In accordance with the present disclosure, a multiple coil staple is provided which includes a backspan having a top surface and a bottom surface and first and second spaced legs. The first leg extends downwardly from one end of the backspan and the second leg extends downwardly from the other end of the backspan. The bottom surface of the backspan includes one or more pockets positioned to receive the first and second legs of the staple after the first and second legs of the staple have been deformed. The one or more pockets is configured to induce coiling of the first and second legs. In one embodiment, the one or more pockets includes a first pocket positioned to receive the first leg of the staple and a second pocket positioned to receive the second leg of the staple.

The first and second pockets can be configured to induce helical coiling of the first and second legs, respectively. In one embodiment, the first pocket is configured to induce helical coiling in a first direction and the second pocket is configured to induce helical coiling in a second direction opposite to the first direction. The backspan can include an area of increased width to accommodate the one or more pockets.

A multiple coil staple applier is also disclosed which includes a housing defining a staple slot, a staple positioned within the staple slot and having a backspan and a pair of spaced legs, and a pusher dimensioned to be slidably received within the staple slot. The pusher has a distal end having a distal face which defines a staple engagement surface positioned to engage the backspan of the staple and at one or more staple deforming pockets. The one or more staple deforming pockets are configured to induce coiling of the staple legs. In one embodiment, the one or more staple deforming pockets includes first and second staple deforming pockets. The first and second staple deforming pockets can be configured to induce helical coiling of the staple legs. In one embodiment, the first staple deforming pocket is configured to induce helical coiling of the first staple leg in a first direction and the second staple deforming pocket is configured to induce helical coiling of the second staple leg in a second direction opposite the first direction.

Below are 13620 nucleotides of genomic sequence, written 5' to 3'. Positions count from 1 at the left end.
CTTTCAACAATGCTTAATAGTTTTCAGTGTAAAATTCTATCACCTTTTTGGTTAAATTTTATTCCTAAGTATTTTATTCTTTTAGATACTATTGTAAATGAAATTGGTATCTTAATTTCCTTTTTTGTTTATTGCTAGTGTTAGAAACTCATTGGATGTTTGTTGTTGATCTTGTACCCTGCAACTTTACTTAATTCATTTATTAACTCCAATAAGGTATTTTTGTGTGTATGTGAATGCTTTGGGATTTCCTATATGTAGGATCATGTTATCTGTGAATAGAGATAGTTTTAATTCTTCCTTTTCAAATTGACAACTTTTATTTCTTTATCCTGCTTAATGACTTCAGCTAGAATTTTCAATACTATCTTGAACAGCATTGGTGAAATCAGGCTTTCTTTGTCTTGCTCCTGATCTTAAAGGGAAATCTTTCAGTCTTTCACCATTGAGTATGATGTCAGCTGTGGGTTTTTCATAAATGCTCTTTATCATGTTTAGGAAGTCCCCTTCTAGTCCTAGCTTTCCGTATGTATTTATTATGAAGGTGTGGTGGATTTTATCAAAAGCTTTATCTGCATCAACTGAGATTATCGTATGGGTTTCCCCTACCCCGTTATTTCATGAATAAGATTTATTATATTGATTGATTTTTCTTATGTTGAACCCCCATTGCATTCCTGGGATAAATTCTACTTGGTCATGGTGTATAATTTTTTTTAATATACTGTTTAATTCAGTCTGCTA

The staple engagement surface and the one or more staple deforming pockets can be laterally offset from each other.

In one embodiment, the one or more staple deforming pockets includes first and second staple deforming pockets positioned on one side of the staple engagement surface. In one embodiment, the one or more staple deforming pockets includes first and second staple deforming pockets positioned on opposite sides of the staple engagement surface. Each of the first and second staple deforming pockets can be configured to induce helical coiling of the staple legs.

In one embodiment, the first staple deforming pocket is configured to induce helical coiling of the first staple leg in a first direction and the second staple deforming pocket is configured to induce helical coiling of the second staple leg in a second direction opposite the first direction.

A multiple coil staple is also disclosed which includes a backspan and first and second legs. The backspan has a top surface and a bottom surface wherein the bottom surface has one or more staple deforming pockets. In one embodiment, the one or more staple deforming pockets includes first and second staple deforming pockets. The backspan can includes an area of increased width to accommodate the one or more staple deforming pockets.

A staple pusher for use with a staple applier is also disclosed which includes a body having a distal end having a distal face. The distal face has a staple engagement surface positioned to engage the backspan of a staple and one or more staple deforming pockets configured to induce coiling of legs of a staple. In one embodiment, the one or more staple deforming pockets includes first and second staple deforming pockets.

BRIEF DESCRIPTION OF THE DRAWINGS

Various embodiments of the presently disclosed multiple coil staple are disclosed herein with reference to the drawings, wherein:

FIG. 1 is a side schematic view of a staple and staple applier;

FIG. 2 is a side perspective view of one embodiment of the presently disclosed multiple coil staple;